TYG: Job Corps is great for that as well.
Marie: It is. I love Job Corps. One of my neighbors is an instructor there. Anyway, this is a great location and I really enjoy it here. You know, that’s the airstrip right there. This is the oldest air strip on the Oregon Coast that’s still in operation.
TYG-GD: I had no idea! How many planes come in?
Marie: You know, on a sunny day ... the other day we had three of them: two Cessna’s and an experimental ultra-light flying in and out. And every once in a while the Coast Guard chopper will land and do a quick check on all their systems before flying on. That’s always really exciting because it’s a neat sound. I like aeronautics, so it’s a cool location! And we have lots of wildlife down here of course. Elk, deer, the occasional bear... and of course all the raptors. It’s nice living out in the county because of that.
TYG-GD: Was there anything else that you wanted to add or talk about?
Marie: Oh! Well, yes—you should probably know that we groom dogs from tiny up to about 120 pound farm dogs, and that we also groom cats. We have a nail clinic Monday through Thursday from 10 am to 12 noon, and you just drop in on those mornings and we do their nails and clean their ears—and we do that for pocket pets, too!
TYG: Pocket pets?
Marie: Yes, like bunnies, ferrets—if you can carry them, they’re called pocket pets. [laughter]
TYG-GD: Do you have a favorite grooming anecdote you’d like to share?
Marie: I do, I do, actually... I had a lady call, and she’s like “I’ve got this dog and I need it groomed.” And I asked her, “Well, what breed is it?” Quite often, people don’t know what kind of dog they have, because they’ve adopted it, and what [the people adopting out] tell them it is, and what it really is, is two different things.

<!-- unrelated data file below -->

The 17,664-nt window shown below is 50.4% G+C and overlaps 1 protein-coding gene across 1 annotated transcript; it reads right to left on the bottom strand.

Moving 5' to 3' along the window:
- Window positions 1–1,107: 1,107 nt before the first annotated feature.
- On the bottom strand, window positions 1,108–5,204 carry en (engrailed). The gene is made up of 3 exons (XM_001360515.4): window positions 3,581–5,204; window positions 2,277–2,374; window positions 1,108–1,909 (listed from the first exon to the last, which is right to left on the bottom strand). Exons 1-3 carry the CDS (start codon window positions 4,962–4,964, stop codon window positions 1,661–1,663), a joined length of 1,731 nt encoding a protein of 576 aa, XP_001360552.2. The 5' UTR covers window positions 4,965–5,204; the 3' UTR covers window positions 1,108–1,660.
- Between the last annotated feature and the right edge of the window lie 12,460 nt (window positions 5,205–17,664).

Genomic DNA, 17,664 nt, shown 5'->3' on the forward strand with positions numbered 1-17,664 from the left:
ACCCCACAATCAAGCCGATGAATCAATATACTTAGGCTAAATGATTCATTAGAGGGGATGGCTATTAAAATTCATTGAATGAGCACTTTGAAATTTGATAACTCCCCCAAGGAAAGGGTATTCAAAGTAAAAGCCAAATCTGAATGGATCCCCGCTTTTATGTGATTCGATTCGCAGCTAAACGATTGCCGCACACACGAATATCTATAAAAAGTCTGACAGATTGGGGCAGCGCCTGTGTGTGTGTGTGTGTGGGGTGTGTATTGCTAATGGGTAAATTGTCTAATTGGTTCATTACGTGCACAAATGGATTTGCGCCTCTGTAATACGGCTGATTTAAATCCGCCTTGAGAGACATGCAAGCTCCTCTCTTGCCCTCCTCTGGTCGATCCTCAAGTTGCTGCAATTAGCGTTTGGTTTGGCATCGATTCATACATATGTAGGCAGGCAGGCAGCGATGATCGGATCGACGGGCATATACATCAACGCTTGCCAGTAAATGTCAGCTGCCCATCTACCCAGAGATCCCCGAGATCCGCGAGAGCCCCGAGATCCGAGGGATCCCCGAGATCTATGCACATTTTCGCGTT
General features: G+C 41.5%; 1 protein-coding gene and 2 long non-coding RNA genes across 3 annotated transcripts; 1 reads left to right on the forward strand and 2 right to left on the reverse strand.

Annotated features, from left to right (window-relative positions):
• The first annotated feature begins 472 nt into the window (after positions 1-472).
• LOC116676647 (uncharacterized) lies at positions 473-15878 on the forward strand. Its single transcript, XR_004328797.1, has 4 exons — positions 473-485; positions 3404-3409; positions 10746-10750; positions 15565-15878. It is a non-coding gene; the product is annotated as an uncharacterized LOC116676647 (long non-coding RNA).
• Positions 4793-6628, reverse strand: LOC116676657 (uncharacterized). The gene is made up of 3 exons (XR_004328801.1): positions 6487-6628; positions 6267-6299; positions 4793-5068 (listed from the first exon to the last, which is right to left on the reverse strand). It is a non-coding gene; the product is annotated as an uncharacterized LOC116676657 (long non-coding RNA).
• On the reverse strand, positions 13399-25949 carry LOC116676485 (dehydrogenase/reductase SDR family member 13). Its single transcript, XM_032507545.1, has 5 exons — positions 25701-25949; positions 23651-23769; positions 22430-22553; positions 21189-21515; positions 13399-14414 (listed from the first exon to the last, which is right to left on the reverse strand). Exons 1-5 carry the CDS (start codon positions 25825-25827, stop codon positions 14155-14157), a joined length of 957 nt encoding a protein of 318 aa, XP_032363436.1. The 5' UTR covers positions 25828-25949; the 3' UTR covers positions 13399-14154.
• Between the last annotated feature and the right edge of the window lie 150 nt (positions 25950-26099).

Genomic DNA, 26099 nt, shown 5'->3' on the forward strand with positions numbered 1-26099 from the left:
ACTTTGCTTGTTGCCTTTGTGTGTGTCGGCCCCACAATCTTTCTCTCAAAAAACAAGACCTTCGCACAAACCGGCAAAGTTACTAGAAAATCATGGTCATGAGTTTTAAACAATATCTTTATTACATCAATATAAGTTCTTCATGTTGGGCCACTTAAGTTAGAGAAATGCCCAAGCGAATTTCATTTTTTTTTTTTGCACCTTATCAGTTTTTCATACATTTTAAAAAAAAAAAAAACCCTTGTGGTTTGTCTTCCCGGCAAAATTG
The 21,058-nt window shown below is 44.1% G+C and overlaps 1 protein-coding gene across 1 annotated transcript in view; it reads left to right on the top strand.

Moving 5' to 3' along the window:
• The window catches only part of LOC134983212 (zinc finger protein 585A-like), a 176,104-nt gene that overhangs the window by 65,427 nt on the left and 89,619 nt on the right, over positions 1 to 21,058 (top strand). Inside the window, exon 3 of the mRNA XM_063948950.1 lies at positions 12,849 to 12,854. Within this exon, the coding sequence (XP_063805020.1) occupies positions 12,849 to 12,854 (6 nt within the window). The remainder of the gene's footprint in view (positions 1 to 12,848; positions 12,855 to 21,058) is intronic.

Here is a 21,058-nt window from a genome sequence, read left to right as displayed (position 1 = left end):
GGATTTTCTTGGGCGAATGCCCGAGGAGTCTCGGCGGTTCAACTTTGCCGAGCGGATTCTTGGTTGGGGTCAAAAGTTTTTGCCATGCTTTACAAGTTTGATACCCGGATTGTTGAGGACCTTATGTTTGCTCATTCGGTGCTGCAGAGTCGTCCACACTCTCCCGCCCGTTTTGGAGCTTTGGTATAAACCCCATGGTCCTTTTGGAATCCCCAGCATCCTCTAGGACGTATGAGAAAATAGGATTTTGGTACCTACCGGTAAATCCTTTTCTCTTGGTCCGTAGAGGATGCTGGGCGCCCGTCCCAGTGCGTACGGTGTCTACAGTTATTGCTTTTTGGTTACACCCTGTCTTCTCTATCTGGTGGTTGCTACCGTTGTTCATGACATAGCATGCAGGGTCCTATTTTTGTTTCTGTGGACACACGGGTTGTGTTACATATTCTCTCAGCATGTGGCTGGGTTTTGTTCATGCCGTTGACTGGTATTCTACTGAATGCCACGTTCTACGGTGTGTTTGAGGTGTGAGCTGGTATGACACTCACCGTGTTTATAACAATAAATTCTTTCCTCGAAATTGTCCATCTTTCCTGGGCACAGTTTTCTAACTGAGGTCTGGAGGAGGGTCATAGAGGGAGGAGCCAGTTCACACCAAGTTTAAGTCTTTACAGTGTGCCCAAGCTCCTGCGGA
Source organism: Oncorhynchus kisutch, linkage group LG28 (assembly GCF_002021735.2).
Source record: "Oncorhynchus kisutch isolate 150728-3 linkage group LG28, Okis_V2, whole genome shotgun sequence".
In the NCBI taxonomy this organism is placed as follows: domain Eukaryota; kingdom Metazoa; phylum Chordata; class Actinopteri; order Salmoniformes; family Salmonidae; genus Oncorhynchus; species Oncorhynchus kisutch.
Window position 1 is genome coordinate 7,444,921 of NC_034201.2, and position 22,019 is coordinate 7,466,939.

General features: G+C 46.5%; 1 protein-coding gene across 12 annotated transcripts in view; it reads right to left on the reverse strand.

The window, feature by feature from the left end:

And she goes, “Well, it’s kind of small to medium size.”
And I ask, “Does it have a lot of hair?”
“Oh, no it’s kind of short.”
“Does it have a good temperament?”
“Oh, he’s nice!”
“OK, any fleas or mats?”
“Oh, I don’t know, I can’t really tell.”
So I said, “Well, I can’t tell you how much it’s going to be until you bring your animal in.”
So the “small to medium dog” was a huge, huge sheepdog that probably hadn’t been groomed in about five years. Its coat was completely matted, so I had to shear it like a sheep. And the dog came in very depressed; as I started taking the coat off, it came off as a big blanket. It was all one piece, and as I got it about half-way off, all of a sudden the dog just perked up and got super, super happy. I cut all the hair back from the eyes, and it hadn’t even had a bath yet—by the time we got that dog done, it was a completely different animal. He was so happy. He just bounced all over the shop. Totally happy, gave everybody kisses; the owner came in and they didn’t even recognize the dog! I said, “Well, you have an Old English Sheepdog, just so you know, and that’s considered a large dog!” [laughter] But it was really fun to see the change in his behavior, from being depressed and dejected to being happy and feeling great. These people had just adopted him; it wasn’t their fault at all—somebody had dumped him, and they just found him. But that kind of thing really makes us super-happy, because we know we’ve made a difference in that animal’s life.